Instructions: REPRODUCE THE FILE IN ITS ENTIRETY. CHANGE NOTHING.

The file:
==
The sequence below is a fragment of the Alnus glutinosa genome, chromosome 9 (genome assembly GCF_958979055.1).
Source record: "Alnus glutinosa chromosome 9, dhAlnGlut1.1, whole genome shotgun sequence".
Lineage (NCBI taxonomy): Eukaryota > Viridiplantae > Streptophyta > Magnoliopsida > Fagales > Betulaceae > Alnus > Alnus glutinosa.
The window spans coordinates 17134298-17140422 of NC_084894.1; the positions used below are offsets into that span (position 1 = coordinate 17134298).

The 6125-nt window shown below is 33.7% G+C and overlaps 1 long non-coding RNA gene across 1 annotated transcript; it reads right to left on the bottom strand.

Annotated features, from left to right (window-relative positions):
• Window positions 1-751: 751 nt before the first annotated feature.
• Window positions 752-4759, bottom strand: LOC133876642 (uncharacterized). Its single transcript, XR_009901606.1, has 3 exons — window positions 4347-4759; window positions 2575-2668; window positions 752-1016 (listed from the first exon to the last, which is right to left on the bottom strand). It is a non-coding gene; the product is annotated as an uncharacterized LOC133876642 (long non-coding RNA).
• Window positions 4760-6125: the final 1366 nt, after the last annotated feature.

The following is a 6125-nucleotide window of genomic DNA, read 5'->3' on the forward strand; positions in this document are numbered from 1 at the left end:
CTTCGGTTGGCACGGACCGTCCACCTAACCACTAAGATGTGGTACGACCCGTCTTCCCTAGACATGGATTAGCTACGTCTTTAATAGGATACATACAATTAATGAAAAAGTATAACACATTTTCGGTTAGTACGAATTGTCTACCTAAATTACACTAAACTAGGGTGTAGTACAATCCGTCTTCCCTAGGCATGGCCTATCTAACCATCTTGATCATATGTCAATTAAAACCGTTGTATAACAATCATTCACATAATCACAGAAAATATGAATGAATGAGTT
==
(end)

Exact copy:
The sequence below is a fragment of the Alnus glutinosa genome, chromosome 9 (genome assembly GCF_958979055.1).
Source record: "Alnus glutinosa chromosome 9, dhAlnGlut1.1, whole genome shotgun sequence".
Lineage (NCBI taxonomy): Eukaryota > Viridiplantae > Streptophyta > Magnoliopsida > Fagales > Betulaceae > Alnus > Alnus glutinosa.
The window spans coordinates 17134298-17140422 of NC_084894.1; the positions used below are offsets into that span (position 1 = coordinate 17134298).

The 6125-nt window shown below is 33.7% G+C and overlaps 1 long non-coding RNA gene across 1 annotated transcript; it reads right to left on the bottom strand.

Annotated features, from left to right (window-relative positions):
• Window positions 1-751: 751 nt before the first annotated feature.
• Window positions 752-4759, bottom strand: LOC133876642 (uncharacterized). Its single transcript, XR_009901606.1, has 3 exons — window positions 4347-4759; window positions 2575-2668; window positions 752-1016 (listed from the first exon to the last, which is right to left on the bottom strand). It is a non-coding gene; the product is annotated as an uncharacterized LOC133876642 (long non-coding RNA).
• Window positions 4760-6125: the final 1366 nt, after the last annotated feature.

The following is a 6125-nucleotide window of genomic DNA, read 5'->3' on the forward strand; positions in this document are numbered from 1 at the left end:
CTTCGGTTGGCACGGACCGTCCACCTAACCACTAAGATGTGGTACGACCCGTCTTCCCTAGACATGGATTAGCTACGTCTTTAATAGGATACATACAATTAATGAAAAAGTATAACACATTTTCGGTTAGTACGAATTGTCTACCTAAATTACACTAAACTAGGGTGTAGTACAATCCGTCTTCCCTAGGCATGGCCTATCTAACCATCTTGATCATATGTCAATTAAAACCGTTGTATAACAATCATTCACATAATCACAGAAAATATGAATGAATGAGTT